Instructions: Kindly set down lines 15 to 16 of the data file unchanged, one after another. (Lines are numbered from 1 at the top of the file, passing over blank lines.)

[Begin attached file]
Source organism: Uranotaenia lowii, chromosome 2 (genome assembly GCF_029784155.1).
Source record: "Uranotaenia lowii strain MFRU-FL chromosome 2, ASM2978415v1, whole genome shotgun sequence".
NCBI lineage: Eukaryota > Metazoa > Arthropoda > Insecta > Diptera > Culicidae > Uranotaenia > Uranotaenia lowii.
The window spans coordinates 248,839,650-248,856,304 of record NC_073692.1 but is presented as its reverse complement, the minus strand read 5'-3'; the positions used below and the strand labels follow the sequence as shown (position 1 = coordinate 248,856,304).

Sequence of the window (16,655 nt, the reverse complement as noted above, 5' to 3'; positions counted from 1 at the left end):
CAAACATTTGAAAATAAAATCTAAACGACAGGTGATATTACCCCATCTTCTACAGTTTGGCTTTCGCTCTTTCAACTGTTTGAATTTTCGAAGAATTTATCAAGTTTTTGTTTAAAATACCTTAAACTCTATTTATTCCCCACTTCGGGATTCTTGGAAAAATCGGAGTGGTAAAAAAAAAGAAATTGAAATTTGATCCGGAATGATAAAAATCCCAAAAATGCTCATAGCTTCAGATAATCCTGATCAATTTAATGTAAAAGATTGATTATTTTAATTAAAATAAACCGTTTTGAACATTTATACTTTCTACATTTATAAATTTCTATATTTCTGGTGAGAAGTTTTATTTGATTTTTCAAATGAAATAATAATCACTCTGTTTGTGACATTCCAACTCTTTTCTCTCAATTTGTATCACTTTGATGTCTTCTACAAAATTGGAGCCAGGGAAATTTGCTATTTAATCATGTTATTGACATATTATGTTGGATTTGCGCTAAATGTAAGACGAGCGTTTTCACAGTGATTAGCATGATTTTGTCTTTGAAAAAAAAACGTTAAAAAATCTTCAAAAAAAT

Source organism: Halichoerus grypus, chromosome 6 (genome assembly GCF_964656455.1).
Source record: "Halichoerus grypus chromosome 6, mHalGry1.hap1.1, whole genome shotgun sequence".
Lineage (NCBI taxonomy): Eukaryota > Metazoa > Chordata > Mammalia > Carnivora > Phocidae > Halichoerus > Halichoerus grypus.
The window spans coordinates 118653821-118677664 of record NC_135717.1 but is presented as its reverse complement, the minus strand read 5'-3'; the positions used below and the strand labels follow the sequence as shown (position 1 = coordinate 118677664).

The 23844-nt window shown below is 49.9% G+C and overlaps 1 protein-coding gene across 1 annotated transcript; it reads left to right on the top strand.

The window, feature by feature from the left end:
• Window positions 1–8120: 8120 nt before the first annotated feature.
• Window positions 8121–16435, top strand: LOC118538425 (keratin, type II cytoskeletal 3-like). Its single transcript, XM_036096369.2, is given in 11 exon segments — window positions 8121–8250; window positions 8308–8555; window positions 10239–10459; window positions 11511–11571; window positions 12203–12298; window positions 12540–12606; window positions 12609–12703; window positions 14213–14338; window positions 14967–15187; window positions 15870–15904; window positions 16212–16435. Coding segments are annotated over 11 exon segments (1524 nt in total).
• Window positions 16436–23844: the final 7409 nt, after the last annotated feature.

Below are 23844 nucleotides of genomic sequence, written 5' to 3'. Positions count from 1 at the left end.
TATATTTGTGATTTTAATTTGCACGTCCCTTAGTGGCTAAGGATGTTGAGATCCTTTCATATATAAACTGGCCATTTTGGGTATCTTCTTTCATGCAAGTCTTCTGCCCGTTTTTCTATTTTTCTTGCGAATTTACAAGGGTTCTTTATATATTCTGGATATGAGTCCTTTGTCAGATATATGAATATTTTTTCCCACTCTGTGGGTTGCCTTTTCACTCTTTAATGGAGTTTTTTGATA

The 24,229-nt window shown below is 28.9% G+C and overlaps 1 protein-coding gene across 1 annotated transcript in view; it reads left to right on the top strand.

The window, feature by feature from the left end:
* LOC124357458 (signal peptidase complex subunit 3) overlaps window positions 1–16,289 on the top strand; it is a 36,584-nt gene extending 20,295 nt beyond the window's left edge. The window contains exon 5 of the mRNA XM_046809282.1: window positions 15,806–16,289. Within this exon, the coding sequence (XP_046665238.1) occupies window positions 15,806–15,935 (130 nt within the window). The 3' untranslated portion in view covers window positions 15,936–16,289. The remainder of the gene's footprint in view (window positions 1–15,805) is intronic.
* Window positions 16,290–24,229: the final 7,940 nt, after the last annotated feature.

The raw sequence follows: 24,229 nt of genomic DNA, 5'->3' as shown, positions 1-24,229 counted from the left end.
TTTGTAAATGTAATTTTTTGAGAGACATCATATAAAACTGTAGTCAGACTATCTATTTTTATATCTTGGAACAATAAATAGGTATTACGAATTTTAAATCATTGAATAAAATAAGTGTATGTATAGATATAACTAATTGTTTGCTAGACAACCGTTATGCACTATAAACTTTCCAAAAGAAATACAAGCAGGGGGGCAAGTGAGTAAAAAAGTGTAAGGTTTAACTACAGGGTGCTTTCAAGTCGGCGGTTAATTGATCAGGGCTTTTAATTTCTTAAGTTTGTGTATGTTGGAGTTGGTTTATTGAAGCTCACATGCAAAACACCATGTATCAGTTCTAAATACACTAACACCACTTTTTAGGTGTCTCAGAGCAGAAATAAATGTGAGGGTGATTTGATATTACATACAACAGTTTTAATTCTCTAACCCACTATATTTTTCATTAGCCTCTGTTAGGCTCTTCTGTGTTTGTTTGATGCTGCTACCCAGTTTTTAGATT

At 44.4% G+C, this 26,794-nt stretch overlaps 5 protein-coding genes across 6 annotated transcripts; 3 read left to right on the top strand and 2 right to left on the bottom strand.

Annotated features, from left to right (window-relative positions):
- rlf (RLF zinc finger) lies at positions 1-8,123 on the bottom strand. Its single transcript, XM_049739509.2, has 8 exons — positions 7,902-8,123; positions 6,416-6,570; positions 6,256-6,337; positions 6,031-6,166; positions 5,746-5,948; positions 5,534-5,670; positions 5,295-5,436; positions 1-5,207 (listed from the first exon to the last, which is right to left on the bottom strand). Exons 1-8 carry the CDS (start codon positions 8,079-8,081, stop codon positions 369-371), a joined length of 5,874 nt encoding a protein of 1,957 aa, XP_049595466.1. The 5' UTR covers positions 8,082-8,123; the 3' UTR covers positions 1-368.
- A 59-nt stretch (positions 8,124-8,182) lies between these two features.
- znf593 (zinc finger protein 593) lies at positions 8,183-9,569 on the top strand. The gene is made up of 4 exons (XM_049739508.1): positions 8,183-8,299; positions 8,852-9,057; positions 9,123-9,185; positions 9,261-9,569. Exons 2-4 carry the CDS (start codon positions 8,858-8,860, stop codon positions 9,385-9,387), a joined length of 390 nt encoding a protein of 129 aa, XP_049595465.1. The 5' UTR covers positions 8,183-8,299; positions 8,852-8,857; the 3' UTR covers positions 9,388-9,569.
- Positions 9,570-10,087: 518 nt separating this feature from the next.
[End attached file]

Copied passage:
• Window positions 16436–23844: the final 7409 nt, after the last annotated feature.

Below are 23844 nucleotides of genomic sequence, written 5' to 3'. Positions count from 1 at the left end.